TODAY: The Archaeology of Burning Man

The New York Academy of Science’s Anthropology Section Presents
A talk by
Carolyn White
University of Nevada-Reno
Each August, cadres of staff and volunteers begin to construct Black Rock City, located in the Black Rock Desert in northwestern Nevada. Every September, tens of thousands of people travel to it and participate in the Burning Man festival, an event dedicated to community, art, self-expression, and self-reliance, and in the process create the third largest population center in Nevada. By mid-September, the city is fully dismantled and by October, the playa on which the city lay is scrubbed of evidence of its existence. This city is the locus of the archaeological project that examines the Burning Man festival. As a city on the threshold of destruction and on the verge of creation, archaeological techniques are particularly appropriate for understanding the created private and public spaces in the city before, during, and after its use. This talk will present some of the ideas behind the study of the city and its residents, presenting findings from four seasons of archaeological survey, mapping, artifact collection, and analysis to interpret the domestic and public space of Black Rock City.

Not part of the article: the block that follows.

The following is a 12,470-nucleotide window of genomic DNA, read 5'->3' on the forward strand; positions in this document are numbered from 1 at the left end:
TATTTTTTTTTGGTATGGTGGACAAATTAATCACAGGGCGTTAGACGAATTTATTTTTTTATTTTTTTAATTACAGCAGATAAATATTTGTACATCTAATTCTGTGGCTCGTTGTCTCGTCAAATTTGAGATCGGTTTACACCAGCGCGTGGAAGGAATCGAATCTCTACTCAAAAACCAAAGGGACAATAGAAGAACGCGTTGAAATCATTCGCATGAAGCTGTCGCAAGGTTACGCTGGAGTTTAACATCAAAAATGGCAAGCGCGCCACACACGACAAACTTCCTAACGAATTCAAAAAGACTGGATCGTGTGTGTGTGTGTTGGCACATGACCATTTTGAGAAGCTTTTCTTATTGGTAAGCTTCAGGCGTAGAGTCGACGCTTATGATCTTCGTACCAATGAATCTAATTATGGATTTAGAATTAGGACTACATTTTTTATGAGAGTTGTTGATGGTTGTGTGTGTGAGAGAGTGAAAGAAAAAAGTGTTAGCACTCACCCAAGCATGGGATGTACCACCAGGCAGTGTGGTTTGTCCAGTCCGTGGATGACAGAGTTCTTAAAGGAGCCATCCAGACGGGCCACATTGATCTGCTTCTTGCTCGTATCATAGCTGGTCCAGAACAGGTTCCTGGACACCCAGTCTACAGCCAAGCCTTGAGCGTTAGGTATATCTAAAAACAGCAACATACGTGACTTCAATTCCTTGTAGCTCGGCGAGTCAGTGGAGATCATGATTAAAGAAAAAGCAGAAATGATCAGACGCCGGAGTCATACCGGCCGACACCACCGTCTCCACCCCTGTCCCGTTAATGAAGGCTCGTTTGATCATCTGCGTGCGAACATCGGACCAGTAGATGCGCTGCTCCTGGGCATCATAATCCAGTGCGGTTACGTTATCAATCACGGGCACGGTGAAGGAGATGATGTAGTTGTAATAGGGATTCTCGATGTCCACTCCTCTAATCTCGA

With a discussion by
Brian Boyd
Columbia Center for Archaeology
Monday, February 27, 2012
at
THE WENNER-GREN FOUNDATION
470 Park Avenue South, (between 31 and 32 Streets), 8th Floor, New York City 10016.
Dinner and Reception, 6:00pm
Seminar, 7:00-9:00pm
Seminars are FREE AND OPEN TO THE PUBLIC.
Register at nyas.org (212-298-8600) or at the door.
Suggested minimum contribution for dinner is $20.

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